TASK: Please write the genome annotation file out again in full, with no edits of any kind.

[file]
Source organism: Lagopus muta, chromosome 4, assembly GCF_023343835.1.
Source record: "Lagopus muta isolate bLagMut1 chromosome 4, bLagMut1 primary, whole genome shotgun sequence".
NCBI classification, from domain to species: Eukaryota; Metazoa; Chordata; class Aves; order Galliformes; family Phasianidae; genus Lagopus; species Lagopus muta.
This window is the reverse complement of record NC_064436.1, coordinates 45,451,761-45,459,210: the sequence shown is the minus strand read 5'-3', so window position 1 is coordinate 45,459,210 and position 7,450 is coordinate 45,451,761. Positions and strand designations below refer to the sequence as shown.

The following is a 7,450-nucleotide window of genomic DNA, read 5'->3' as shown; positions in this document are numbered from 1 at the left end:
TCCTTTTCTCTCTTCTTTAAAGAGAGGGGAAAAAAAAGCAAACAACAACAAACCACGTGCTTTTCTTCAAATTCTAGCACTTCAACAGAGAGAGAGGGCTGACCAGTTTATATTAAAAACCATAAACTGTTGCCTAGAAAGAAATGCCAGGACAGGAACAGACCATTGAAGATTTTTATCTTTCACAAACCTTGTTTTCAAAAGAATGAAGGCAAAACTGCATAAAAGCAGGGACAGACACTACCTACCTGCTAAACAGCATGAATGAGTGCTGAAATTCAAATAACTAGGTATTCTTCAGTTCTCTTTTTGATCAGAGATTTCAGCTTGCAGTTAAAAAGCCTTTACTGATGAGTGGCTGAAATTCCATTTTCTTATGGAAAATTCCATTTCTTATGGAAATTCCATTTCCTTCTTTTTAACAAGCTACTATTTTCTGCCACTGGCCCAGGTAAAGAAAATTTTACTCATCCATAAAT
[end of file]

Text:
Source organism: Lagopus muta, chromosome 4, assembly GCF_023343835.1.
Source record: "Lagopus muta isolate bLagMut1 chromosome 4, bLagMut1 primary, whole genome shotgun sequence".
NCBI classification, from domain to species: Eukaryota; Metazoa; Chordata; class Aves; order Galliformes; family Phasianidae; genus Lagopus; species Lagopus muta.
This window is the reverse complement of record NC_064436.1, coordinates 45,451,761-45,459,210: the sequence shown is the minus strand read 5'-3', so window position 1 is coordinate 45,459,210 and position 7,450 is coordinate 45,451,761. Positions and strand designations below refer to the sequence as shown.

The following is a 7,450-nucleotide window of genomic DNA, read 5'->3' as shown; positions in this document are numbered from 1 at the left end:
TCCTTTTCTCTCTTCTTTAAAGAGAGGGGAAAAAAAAGCAAACAACAACAAACCACGTGCTTTTCTTCAAATTCTAGCACTTCAACAGAGAGAGAGGGCTGACCAGTTTATATTAAAAACCATAAACTGTTGCCTAGAAAGAAATGCCAGGACAGGAACAGACCATTGAAGATTTTTATCTTTCACAAACCTTGTTTTCAAAAGAATGAAGGCAAAACTGCATAAAAGCAGGGACAGACACTACCTACCTGCTAAACAGCATGAATGAGTGCTGAAATTCAAATAACTAGGTATTCTTCAGTTCTCTTTTTGATCAGAGATTTCAGCTTGCAGTTAAAAAGCCTTTACTGATGAGTGGCTGAAATTCCATTTTCTTATGGAAAATTCCATTTCTTATGGAAATTCCATTTCCTTCTTTTTAACAAGCTACTATTTTCTGCCACTGGCCCAGGTAAAGAAAATTTTACTCATCCATAAAT